Have you ever met anybody who doesn’t like sweet potatoes? It seems to be a rarity, as these sweet little souls seem to please just about everyone – from toddlers trying solids for the first time to the average meal-prepping adult. Sweet potatoes are not only a great vegetable to add to your weekly diet, but they are certainly not difficult to incorporate. From the preparation to the rich nutrients, we advise adding some sweet potatoes to your cart every time!
It seems odd to think about such a vegetable that humans consume so frequently as being one of the oldest of all time – yep – Christopher Columbus is the one credited in history for swooping up sweet potatoes from America and bringing them to Europe in 1942. The man knew a good commodity when he saw it! We ought to take a moment of silence to honor Christopher because he helped adapt the most frequently grown root crop in any country today. Sweet potatoes produce more pounds per acre than any other cultivated plant – even regular potatoes, considered Irish potatoes.
Here’s a humdinger for you – sweet potatoes are not a potato. Right down to the growing and harvesting of the crops, the processes of sweet potatoes and your average potato are completely different! Additionally, the confusion between the difference in sweet potatoes and yams is very common, and it is true that they are completely different commodities. Here’s where the confusion gets tricky – when the orange-fleshed sweet potatoes became popular in the United States, the produce industry decided to clearly distinguish them from the white-fleshed kind. In the United States, yams are considered sweet potatoes with orange flesh.
Check out these photos to see the difference between a yam and a sweet potato – hopefully it makes a little more sense now. It helps to think of the “yam” as the larger, orange-fleshed round belly one and the white-fleshed long one identified as “sweet potato.” These terms are often used interchangeably, and can be referenced as one or the other, but these are the logistics. Here’s a cute little saying to remember this all by: “You’re no sweet potato! I yam.”
The sweet potato is considered to be much more nutritious than the Irish potato due to the sugar and fats. Although that may not sound more nutritious, these beta-carotene-rich vegetables are a great source to get your Vitamin A. They are packed with fiber and when they are raw, and are typically around 86 calories. They certainly will fill up your carb intake with an average of 27 grams of carbs. This alone is what makes sweet potatoes such a hit in the fitness and health industry – they are a great way to get the good carbs that you need that break down quickly. It is important to note that there is a high glycemic index in the consumption of sweet potatoes due to the sugar, and it is something to be wary of if you have diabetes. However, research says it is possible sweet potatoes with white-fleshed skin can help regulate blood sugar if consumed in fair amounts, regularly. There may not be much protein at all in sweet potatoes, but there certainly is no shortage of vitamins and minerals – from Vitamin A as we previously spoke of to Vitamin C, Vitamin B6, B5, E, potassium, and manganese.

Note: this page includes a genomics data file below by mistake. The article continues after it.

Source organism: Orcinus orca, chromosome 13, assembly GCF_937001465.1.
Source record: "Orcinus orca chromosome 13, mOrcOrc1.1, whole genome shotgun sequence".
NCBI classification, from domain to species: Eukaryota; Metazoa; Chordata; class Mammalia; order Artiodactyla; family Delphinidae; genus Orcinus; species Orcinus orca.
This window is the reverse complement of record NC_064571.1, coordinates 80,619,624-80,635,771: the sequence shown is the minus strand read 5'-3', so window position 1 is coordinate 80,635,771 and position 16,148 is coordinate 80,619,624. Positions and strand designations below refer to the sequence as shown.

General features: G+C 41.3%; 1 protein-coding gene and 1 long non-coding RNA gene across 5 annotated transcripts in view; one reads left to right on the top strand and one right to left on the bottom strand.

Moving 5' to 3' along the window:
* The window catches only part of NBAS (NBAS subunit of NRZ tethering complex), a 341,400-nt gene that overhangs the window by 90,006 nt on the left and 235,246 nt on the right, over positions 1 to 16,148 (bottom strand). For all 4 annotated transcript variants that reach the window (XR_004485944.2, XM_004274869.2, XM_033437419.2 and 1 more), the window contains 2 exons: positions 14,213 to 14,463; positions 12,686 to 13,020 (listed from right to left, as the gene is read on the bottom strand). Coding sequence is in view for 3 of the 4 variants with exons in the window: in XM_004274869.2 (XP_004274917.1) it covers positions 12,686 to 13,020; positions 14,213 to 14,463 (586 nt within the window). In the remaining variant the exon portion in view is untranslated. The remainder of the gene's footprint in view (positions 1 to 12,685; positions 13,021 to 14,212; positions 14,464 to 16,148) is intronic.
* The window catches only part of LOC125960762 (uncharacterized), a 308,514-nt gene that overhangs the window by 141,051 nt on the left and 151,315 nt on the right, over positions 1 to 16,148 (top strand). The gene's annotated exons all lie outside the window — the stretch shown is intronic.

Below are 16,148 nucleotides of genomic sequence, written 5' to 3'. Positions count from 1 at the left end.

There are endless ways to cook these sweet jewels – they can be baked, fried, steamed, mashed, or roasted. You really can utilize sweet potatoes in just about any way in your cooking. The skin of the sweet potato is great to use as well. Be sure and brush off the surface with water and a vegetable brush. Then brush fresh olive oil and sprinkle salt and pepper over the top and then pop them in the oven to bake! This creates an appeal for eating the skin where so many of the nutrients are, and the skin comes out crispy and tasty. You can even cut the baked sweet potato in half and spoon out the insides for mashed sweet potatoes and then utilize the hollow skin with a bit of melted butter inside and eat the sweet potato skins! The sweet sensation along with the crispy and savory taste of the salted skin makes for a great snack.
We won’t “yammer” on any longer about sweet potatoes, you get the gist!
Western Veg-Produce, Inc.
PO Box 82217
Bakersfield, CA 93380
Office: 1-800-WVegPro (983-4776)